IZA DP No. 9042: Political Socialization in Flux? Linking Family Non-Intactness during Childhood to Adult Civic Engagement
published in: Journal of the Royal Statistical Society: Series A, 2016, 179 (3), 633–656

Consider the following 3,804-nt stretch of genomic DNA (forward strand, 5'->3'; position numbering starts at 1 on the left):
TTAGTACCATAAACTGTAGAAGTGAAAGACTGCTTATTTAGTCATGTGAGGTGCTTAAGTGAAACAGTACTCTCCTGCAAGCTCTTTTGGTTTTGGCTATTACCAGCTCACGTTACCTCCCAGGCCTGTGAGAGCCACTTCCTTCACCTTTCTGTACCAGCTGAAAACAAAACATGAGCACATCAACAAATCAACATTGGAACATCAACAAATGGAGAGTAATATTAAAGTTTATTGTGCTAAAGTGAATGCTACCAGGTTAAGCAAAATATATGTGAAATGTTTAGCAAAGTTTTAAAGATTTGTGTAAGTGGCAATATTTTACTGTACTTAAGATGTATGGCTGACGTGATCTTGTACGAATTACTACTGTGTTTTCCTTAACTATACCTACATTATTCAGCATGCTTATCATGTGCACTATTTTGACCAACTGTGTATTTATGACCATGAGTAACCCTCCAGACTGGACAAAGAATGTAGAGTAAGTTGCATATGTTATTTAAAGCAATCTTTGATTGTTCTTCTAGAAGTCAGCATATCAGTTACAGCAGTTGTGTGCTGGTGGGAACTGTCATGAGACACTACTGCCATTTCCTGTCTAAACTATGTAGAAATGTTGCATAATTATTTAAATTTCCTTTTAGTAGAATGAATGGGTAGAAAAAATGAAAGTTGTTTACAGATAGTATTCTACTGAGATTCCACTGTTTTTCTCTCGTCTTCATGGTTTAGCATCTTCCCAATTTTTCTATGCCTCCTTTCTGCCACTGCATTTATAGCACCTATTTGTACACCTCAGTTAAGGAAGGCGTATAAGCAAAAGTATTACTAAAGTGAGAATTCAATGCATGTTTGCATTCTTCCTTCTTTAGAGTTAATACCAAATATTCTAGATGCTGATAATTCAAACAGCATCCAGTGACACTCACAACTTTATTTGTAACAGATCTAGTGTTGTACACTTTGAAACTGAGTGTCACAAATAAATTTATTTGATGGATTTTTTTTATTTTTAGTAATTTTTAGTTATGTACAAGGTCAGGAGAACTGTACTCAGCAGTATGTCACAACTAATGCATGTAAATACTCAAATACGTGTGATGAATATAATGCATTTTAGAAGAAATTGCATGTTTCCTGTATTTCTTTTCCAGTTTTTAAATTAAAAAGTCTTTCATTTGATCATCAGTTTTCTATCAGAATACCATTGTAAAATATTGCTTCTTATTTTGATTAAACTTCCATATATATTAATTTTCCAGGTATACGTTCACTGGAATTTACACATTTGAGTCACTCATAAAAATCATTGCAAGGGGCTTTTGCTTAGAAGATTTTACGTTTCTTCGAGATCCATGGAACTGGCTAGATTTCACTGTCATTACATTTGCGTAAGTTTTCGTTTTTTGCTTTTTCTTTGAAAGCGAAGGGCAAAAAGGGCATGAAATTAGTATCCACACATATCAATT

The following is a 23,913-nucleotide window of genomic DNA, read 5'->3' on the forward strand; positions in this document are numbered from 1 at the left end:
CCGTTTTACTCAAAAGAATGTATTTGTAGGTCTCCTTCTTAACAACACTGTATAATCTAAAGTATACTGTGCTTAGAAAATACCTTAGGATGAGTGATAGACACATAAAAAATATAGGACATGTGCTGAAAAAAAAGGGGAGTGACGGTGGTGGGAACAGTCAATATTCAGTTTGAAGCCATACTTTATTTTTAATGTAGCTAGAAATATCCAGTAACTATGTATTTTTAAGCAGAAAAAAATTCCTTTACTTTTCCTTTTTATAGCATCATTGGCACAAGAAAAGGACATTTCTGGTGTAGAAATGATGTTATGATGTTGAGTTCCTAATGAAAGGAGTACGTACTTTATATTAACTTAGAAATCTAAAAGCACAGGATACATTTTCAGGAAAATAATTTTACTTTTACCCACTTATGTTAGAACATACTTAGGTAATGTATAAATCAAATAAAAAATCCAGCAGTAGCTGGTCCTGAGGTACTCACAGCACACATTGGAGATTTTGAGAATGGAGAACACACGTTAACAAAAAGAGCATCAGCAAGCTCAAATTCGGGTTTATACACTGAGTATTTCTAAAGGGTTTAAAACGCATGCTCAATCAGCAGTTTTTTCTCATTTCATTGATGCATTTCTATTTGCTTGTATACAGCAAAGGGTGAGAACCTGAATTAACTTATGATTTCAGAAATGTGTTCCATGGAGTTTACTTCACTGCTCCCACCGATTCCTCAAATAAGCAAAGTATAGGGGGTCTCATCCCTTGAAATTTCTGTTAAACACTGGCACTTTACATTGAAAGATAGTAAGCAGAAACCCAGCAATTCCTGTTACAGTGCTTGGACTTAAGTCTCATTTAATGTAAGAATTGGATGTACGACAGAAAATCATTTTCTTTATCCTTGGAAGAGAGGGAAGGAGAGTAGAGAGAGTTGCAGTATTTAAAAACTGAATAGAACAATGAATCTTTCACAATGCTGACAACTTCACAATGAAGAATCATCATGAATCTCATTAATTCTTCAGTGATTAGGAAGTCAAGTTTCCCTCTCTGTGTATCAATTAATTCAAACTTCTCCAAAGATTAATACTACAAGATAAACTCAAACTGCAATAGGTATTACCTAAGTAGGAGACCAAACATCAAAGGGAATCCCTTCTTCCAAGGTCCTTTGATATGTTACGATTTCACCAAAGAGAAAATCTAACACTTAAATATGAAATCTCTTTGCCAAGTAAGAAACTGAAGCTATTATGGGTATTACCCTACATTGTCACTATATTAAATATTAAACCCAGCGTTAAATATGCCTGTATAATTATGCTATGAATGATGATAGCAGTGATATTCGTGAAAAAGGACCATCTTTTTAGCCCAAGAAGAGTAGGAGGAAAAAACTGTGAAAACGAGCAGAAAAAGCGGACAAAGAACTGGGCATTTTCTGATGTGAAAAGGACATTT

Some sociologists argue that non-intact family structures during childhood have a negative effect on adult children's civic engagement, since they undermine, and in some cases prevent, the processes and activities through which parents shape their children's political attitudes and orientations. In this paper, we evaluate this hypothesis on the basis of longitudinal data from the German Socio-Economic Panel. In a first step, we construct various measures of family structure during childhood, and perform both cross-sectional and sibling difference analyses for different indicators of young adults' civic engagement. Both exercises reveal a significant negative relationship between growing up in a non-intact family and children's political engagement as adults. In a second step, we implement a novel technique – proposed by Oster (2014) – for evaluating robustness of results to omitted variable bias. The distinctive feature of this technique is that it accounts for both coefficient movements and movements in R-squared values after the inclusion of controls. Results suggest that our estimates do not suffer from omitted variable bias.